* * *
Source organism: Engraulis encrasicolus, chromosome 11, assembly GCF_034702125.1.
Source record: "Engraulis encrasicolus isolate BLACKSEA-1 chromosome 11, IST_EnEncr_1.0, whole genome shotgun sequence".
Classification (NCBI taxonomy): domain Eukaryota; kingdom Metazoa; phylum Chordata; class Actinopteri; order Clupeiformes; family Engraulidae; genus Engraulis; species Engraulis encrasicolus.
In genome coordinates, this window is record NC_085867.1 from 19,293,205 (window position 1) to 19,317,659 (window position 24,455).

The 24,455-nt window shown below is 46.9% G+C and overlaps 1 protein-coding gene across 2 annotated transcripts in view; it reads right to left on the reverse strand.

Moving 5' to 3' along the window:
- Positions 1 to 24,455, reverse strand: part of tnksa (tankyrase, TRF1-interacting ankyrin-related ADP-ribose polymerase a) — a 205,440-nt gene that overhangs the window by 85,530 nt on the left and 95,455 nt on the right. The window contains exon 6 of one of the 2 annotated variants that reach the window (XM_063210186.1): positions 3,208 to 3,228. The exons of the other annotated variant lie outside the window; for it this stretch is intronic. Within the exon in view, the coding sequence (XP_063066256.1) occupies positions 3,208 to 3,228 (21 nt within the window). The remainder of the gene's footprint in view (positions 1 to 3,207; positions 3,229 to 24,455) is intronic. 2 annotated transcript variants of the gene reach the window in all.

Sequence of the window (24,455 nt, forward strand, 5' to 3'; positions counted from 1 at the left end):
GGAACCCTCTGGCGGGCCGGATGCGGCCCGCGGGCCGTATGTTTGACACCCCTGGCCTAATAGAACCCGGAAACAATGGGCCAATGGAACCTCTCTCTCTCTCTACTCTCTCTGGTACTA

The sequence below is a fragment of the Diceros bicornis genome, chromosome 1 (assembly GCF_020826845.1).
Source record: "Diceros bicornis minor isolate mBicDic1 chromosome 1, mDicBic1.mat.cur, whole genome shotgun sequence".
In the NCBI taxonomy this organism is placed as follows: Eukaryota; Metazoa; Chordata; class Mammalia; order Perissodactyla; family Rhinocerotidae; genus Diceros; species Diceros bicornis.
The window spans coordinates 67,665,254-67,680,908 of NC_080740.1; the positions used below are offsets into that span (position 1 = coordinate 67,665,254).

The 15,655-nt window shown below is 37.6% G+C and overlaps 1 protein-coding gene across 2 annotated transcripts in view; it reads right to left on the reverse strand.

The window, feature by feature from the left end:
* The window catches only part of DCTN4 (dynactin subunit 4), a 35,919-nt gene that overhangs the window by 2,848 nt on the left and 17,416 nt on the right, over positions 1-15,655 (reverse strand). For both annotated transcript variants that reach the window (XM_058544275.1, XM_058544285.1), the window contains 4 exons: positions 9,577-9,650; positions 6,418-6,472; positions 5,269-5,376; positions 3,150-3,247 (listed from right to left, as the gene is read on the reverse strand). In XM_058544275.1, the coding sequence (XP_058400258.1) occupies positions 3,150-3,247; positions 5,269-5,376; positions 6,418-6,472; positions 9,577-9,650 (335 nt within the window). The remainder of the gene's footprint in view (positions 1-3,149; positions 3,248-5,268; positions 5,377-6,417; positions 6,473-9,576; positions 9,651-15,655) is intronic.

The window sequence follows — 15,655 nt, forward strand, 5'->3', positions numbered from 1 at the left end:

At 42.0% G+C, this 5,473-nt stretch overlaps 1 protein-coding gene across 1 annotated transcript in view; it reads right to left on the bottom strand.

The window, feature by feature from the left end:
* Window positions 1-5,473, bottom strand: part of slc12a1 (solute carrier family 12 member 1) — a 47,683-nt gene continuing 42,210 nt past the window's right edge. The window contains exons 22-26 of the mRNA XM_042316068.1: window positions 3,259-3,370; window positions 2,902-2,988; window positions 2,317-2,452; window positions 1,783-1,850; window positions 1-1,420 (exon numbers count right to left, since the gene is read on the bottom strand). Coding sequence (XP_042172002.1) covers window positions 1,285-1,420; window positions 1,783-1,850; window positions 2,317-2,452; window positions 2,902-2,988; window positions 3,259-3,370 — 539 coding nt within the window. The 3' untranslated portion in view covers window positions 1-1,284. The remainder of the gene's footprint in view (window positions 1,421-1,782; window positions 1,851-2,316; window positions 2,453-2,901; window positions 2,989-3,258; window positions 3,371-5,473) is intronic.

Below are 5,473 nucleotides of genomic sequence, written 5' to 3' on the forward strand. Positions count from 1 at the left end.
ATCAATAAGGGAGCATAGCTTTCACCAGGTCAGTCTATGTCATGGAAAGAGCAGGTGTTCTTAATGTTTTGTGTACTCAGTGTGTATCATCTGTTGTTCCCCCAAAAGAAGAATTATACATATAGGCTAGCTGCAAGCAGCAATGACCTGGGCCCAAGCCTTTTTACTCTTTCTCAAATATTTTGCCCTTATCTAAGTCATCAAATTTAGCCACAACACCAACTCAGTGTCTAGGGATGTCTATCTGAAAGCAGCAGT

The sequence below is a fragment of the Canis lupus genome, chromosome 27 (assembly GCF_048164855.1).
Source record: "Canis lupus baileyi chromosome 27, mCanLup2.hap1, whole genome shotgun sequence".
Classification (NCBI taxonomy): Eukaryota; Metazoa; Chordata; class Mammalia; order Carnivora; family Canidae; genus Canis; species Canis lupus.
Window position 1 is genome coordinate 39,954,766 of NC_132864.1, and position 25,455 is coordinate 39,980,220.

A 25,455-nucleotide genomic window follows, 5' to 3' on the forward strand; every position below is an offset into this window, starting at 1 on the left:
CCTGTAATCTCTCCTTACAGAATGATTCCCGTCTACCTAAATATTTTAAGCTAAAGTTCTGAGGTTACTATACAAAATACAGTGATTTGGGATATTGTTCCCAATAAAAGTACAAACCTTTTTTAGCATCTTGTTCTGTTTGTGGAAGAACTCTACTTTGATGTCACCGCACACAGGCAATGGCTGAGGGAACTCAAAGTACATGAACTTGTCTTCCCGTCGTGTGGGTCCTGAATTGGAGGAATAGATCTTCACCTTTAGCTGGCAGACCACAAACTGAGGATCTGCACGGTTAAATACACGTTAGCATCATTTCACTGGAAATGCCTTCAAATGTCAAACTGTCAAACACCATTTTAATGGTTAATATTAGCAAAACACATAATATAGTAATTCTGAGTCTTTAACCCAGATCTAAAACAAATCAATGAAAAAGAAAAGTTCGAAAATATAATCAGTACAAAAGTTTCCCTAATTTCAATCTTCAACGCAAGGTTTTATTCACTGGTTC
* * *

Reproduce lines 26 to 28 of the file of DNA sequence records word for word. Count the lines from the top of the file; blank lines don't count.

Window position 1 is genome coordinate 39,954,766 of NC_132864.1, and position 25,455 is coordinate 39,980,220.

A 25,455-nucleotide genomic window follows, 5' to 3' on the forward strand; every position below is an offset into this window, starting at 1 on the left:
CCTGTAATCTCTCCTTACAGAATGATTCCCGTCTACCTAAATATTTTAAGCTAAAGTTCTGAGGTTACTATACAAAATACAGTGATTTGGGATATTGTTCCCAATAAAAGTACAAACCTTTTTTAGCATCTTGTTCTGTTTGTGGAAGAACTCTACTTTGATGTCACCGCACACAGGCAATGGCTGAGGGAACTCAAAGTACATGAACTTGTCTTCCCGTCGTGTGGGTCCTGAATTGGAGGAATAGATCTTCACCTTTAGCTGGCAGACCACAAACTGAGGATCTGCACGGTTAAATACACGTTAGCATCATTTCACTGGAAATGCCTTCAAATGTCAAACTGTCAAACACCATTTTAATGGTTAATATTAGCAAAACACATAATATAGTAATTCTGAGTCTTTAACCCAGATCTAAAACAAATCAATGAAAAAGAAAAGTTCGAAAATATAATCAGTACAAAAGTTTCCCTAATTTCAATCTTCAACGCAAGGTTTTATTCACTGGTTC